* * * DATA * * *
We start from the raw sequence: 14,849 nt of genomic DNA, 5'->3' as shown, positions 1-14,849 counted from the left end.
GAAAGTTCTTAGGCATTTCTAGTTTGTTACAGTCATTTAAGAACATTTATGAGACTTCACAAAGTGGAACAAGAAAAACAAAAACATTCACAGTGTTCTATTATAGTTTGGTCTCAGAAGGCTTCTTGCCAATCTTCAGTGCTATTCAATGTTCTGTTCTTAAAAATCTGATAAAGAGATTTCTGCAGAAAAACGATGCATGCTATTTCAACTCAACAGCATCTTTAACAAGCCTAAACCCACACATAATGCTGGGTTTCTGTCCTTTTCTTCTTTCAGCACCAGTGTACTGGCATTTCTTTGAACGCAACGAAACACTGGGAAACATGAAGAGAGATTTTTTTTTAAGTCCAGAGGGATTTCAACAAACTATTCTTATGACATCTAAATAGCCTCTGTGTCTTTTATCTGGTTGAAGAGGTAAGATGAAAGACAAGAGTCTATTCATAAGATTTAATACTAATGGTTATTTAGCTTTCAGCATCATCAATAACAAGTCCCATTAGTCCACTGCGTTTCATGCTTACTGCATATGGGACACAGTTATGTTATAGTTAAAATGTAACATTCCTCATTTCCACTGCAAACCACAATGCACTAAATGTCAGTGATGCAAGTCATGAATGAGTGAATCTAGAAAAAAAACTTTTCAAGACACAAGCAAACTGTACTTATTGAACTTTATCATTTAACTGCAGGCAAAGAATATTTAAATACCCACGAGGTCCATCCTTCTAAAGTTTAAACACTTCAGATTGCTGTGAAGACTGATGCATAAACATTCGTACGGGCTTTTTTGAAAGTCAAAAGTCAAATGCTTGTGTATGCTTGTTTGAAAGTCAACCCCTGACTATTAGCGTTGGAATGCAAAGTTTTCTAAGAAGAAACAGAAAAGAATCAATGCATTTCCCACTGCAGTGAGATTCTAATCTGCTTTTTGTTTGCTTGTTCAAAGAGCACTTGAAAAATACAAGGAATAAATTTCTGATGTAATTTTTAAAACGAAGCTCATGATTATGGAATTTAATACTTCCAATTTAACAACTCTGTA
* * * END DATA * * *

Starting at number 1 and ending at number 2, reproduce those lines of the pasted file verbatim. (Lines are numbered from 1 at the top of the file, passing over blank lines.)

We start from the raw sequence: 14,849 nt of genomic DNA, 5'->3' as shown, positions 1-14,849 counted from the left end.
GAAAGTTCTTAGGCATTTCTAGTTTGTTACAGTCATTTAAGAACATTTATGAGACTTCACAAAGTGGAACAAGAAAAACAAAAACATTCACAGTGTTCTATTATAGTTTGGTCTCAGAAGGCTTCTTGCCAATCTTCAGTGCTATTCAATGTTCTGTTCTTAAAAATCTGATAAAGAGATTTCTGCAGAAAAACGATGCATGCTATTTCAACTCAACAGCATCTTTAACAAGCCTAAACCCACACATAATGCTGGGTTTCTGTCCTTTTCTTCTTTCAGCACCAGTGTACTGGCATTTCTTTGAACGCAACGAAACACTGGGAAACATGAAGAGAGATTTTTTTTTAAGTCCAGAGGGATTTCAACAAACTATTCTTATGACATCTAAATAGCCTCTGTGTCTTTTATCTGGTTGAAGAGGTAAGATGAAAGACAAGAGTCTATTCATAAGATTTAATACTAATGGTTATTTAGCTTTCAGCATCATCAATAACAAGTCCCATTAGTCCACTGCGTTTCATGCTTACTGCATATGGGACACAGTTATGTTATAGTTAAAATGTAACATTCCTCATTTCCACTGCAAACCACAATGCACTAAATGTCAGTGATGCAAGTCATGAATGAGTGAATCTAGAAAAAAAACTTTTCAAGACACAAGCAAACTGTACTTATTGAACTTTATCATTTAACTGCAGGCAAAGAATATTTAAATACCCACGAGGTCCATCCTTCTAAAGTTTAAACACTTCAGATTGCTGTGAAGACTGATGCATAAACATTCGTACGGGCTTTTTTGAAAGTCAAAAGTCAAATGCTTGTGTATGCTTGTTTGAAAGTCAACCCCTGACTATTAGCGTTGGAATGCAAAGTTTTCTAAGAAGAAACAGAAAAGAATCAATGCATTTCCCACTGCAGTGAGATTCTAATCTGCTTTTTGTTTGCTTGTTCAAAGAGCACTTGAAAAATACAAGGAATAAATTTCTGATGTAATTTTTAAAACGAAGCTCATGATTATGGAATTTAATACTTCCAATTTAACAACTCTGTA